General manager Mitch Kupchak went on national radio and made it clear that Dwight Howard wasn't going anywhere. He also conceded that given Pau Gasol's injury, he was not going to be dealt at this juncture.
So, where does that leave the Lakers in the grand scheme of things?
Well, considering how little activity there was league-wide, they're pretty much in the same place as they were before Thursday's deadline passed.
If you really want to pick nits, L.A.'s road to the playoffs may have gotten just slightly more difficult based on the moves made by their competitors for the last two playoff seeds.
The Portland Trailblazers acquired backup point guard Eric Maynor from the Oklahoma City Thunder. Portland desperately needs any help they can get for their paltry bench, and they haven't had a legitimate backup for their rookie sensation Damian Lillard all season long.
After garnering a lot of praise for his heady play early in his career, Maynor's minutes with the Thunder have dried up. He's coming off of an ACL tear, which may have something to do with being benched in favor of Reggie Jackson. Based on his play so far this year, the addition of Maynor won't shift the needle much for the Blazers.
Jones had done absolutely nothing for Dallas this season, other than soak up close to 13 forgettable minutes per game. Morrow—who has been relegated to mostly watching from the sidelines -- can contribute to the Mavericks with his ability to stroke the basketball from deep.
Morrow is a career 43 percent shooter from beyond the arc, who led the NBA in three-point accuracy in 2009. Unlike Jones, his outside shot has to be shown respect, and his floor spacing will create more lanes for the other Mavs on offense.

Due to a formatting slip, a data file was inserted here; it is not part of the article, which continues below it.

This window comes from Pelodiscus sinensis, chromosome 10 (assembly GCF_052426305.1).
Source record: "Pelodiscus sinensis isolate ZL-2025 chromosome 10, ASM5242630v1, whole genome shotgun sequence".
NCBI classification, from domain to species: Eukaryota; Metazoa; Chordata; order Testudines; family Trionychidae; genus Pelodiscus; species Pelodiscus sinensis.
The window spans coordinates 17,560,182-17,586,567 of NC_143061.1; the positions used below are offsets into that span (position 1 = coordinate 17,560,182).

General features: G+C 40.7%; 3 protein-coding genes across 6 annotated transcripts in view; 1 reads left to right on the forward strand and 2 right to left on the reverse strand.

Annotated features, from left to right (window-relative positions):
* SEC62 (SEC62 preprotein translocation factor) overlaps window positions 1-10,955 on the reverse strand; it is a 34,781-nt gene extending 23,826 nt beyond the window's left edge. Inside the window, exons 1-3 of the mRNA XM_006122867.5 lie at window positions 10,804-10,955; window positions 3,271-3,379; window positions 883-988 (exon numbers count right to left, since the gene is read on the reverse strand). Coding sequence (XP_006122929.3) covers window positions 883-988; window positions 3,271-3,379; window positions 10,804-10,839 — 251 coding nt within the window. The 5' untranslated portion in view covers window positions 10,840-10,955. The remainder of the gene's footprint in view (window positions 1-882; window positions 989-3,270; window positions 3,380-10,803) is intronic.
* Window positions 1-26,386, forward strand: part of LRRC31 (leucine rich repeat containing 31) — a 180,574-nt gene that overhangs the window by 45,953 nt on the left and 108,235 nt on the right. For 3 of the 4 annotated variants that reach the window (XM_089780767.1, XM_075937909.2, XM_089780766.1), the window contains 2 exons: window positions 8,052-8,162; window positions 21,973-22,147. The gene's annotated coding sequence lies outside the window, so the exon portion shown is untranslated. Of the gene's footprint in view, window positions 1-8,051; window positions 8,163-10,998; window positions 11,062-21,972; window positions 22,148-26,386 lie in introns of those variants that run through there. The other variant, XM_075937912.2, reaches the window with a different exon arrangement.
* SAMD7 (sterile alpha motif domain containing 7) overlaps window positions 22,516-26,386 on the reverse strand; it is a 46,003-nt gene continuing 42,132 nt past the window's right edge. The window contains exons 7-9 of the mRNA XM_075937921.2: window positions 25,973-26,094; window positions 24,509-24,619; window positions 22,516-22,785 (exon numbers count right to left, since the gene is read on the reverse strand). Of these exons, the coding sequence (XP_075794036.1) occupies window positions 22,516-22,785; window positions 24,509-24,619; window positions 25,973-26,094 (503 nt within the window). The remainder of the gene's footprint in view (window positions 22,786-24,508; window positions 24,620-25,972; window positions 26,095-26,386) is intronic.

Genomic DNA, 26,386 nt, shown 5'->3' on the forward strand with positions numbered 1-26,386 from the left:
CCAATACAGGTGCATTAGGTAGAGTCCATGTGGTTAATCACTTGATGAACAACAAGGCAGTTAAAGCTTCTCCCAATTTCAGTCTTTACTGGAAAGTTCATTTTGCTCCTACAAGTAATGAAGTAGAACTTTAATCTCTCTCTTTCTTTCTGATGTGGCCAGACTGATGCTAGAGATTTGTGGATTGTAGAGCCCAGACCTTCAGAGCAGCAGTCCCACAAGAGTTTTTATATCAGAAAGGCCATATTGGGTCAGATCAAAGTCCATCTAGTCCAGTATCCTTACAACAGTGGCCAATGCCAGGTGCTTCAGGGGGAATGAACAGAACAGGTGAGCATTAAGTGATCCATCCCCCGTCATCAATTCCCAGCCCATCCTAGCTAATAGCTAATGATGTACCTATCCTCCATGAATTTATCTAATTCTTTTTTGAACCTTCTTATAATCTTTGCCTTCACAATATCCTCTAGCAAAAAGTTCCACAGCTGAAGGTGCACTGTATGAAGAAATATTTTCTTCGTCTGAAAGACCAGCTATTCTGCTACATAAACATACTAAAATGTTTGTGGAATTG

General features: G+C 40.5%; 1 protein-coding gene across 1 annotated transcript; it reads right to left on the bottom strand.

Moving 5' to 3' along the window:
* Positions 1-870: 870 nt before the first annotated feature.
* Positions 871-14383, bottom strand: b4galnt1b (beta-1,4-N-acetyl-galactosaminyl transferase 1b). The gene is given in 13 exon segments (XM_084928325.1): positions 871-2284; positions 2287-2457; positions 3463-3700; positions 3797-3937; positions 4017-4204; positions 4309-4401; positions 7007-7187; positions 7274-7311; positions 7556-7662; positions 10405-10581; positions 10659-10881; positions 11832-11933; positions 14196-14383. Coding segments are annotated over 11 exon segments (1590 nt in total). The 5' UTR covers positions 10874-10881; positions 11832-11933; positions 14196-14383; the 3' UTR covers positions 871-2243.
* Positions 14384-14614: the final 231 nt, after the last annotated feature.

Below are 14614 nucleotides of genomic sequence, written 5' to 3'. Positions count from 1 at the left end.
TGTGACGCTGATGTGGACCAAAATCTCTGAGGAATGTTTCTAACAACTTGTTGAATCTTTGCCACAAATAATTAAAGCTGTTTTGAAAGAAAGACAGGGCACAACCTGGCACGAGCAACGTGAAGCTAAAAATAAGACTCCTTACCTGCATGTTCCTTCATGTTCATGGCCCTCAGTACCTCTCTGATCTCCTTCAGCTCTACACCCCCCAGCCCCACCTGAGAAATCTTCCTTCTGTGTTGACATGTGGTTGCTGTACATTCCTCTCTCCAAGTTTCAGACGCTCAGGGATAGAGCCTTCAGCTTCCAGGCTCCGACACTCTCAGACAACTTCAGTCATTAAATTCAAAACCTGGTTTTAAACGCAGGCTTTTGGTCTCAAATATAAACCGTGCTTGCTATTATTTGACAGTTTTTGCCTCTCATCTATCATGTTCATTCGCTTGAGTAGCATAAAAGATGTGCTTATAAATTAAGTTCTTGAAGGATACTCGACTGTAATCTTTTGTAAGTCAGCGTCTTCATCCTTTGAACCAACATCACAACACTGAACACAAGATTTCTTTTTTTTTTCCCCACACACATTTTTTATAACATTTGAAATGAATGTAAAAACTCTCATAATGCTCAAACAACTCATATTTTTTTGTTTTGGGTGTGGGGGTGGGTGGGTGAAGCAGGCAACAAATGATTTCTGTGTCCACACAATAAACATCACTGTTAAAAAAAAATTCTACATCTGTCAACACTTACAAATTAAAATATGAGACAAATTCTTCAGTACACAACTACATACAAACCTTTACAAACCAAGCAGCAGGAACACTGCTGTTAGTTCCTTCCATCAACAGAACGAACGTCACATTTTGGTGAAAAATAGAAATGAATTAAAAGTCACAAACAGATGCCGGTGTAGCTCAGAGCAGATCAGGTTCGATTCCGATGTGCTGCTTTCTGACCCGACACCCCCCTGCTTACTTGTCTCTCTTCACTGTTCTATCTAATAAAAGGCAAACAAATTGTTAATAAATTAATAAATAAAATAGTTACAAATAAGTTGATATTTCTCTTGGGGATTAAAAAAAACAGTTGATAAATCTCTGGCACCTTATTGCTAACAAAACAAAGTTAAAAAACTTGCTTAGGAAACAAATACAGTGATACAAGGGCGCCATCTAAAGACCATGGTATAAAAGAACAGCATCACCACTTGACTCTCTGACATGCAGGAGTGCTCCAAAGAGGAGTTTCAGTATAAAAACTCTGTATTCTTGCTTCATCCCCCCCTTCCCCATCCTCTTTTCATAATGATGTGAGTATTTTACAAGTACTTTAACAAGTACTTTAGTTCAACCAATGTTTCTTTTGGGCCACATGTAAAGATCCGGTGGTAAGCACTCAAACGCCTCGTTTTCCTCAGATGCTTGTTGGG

Dallas ranks outside the top 10 in offensive efficiency and effective field goal percentage—two important metrics that Morrow's skill set can aid.
The Lakers will square off with Dallas in their next game, so it will be a good benchmark to judge themselves against the new-look Mavs.
Given what happened at the trade deadline, will the Lakers make the playoffs?
Meanwhile, notorious trade artist Daryl Morey struck again, swinging a potentially rewarding deal for the Houston Rockets, the team the Lakers are trying to track down for the West's final playoff spot.
Houston made a three-for-three swap that sent Patrick Patterson, Cole Aldrich and Toney Douglas to the Sacramento Kings in exchange for Francisco Garcia, Tyler Honeycutt and the No. 5 overall pick in last June's draft, Thomas Robinson.
In a separate deal, the Rockets also flipped forward Marcus Morris to the Phoenix Suns for a second-round pick.
While Houston traded away the two guys that started at power forward for them all season, neither Patterson nor Morris is anything more than an interchangeable part. If anything, opening up that power forward spot to either the incoming Robinson or rookies Donatas Motiejunas or Terrence Jones could bump the Rockets up a level.
Those three rookies have a much higher ceiling than the two guys Houston shipped out. If any of them seizes the opportunity and plays up to their potential, then the Rockets will certainly hold on to their playoff spot and may even rise in the standings.
After considering everything that went down around the trade deadline, the Lakers competition for a playoff berth got a tiny bit fiercer. But overall, their odds at an increasingly unlikely title run remain about the same as it already was.
ESPN.com's playoff odds give the Lakers a 0.2 percent chance of winning the 2013 NBA championship. That's as good a number as any to put on it.